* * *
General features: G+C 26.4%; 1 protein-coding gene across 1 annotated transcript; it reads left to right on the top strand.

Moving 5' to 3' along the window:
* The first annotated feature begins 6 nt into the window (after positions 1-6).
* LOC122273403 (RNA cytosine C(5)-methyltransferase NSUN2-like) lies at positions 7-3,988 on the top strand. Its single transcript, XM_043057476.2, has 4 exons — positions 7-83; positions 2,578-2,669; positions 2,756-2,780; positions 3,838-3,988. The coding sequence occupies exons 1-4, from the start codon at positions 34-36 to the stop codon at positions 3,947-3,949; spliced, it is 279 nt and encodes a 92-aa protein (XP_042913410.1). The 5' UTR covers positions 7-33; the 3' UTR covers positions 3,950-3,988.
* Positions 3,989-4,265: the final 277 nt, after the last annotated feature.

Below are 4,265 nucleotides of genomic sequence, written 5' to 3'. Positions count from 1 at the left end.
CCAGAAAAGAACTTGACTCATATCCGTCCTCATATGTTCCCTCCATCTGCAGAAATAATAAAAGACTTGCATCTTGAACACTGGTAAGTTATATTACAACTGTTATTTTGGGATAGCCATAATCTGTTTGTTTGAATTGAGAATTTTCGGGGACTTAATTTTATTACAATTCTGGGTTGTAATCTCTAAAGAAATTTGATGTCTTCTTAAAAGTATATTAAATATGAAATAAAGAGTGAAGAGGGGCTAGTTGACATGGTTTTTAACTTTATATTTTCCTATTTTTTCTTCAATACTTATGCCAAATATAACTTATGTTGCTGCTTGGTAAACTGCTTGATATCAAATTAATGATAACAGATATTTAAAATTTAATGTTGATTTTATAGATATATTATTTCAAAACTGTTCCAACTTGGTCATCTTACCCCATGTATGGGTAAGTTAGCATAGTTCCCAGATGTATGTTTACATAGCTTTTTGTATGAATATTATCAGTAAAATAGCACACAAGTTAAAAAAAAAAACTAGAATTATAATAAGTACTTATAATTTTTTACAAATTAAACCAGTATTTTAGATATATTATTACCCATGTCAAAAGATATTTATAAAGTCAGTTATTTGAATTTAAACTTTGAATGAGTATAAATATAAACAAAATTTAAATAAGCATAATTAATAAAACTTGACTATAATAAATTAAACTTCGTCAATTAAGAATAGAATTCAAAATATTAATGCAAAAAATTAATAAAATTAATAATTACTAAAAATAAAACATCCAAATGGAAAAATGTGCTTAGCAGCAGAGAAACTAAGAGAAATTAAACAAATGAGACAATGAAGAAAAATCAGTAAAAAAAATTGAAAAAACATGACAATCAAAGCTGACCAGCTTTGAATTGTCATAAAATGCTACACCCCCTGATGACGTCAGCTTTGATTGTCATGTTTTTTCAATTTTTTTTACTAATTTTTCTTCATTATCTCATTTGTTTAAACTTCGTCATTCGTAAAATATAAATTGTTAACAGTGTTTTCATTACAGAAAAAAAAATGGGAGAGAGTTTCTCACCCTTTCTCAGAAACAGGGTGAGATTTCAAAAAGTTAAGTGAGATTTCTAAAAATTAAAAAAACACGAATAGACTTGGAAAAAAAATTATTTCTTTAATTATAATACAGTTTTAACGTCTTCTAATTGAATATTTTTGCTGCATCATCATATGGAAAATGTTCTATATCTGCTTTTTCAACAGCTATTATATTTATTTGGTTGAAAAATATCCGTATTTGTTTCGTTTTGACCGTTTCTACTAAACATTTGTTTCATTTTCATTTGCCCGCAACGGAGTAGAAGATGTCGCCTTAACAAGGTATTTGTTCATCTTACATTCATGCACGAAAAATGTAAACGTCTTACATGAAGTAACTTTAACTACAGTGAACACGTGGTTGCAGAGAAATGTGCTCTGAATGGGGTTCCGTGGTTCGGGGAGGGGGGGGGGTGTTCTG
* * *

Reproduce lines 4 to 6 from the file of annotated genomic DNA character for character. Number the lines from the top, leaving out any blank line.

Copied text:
* LOC122273403 (RNA cytosine C(5)-methyltransferase NSUN2-like) lies at positions 7-3,988 on the top strand. Its single transcript, XM_043057476.2, has 4 exons — positions 7-83; positions 2,578-2,669; positions 2,756-2,780; positions 3,838-3,988. The coding sequence occupies exons 1-4, from the start codon at positions 34-36 to the stop codon at positions 3,947-3,949; spliced, it is 279 nt and encodes a 92-aa protein (XP_042913410.1). The 5' UTR covers positions 7-33; the 3' UTR covers positions 3,950-3,988.
* Positions 3,989-4,265: the final 277 nt, after the last annotated feature.

Below are 4,265 nucleotides of genomic sequence, written 5' to 3'. Positions count from 1 at the left end.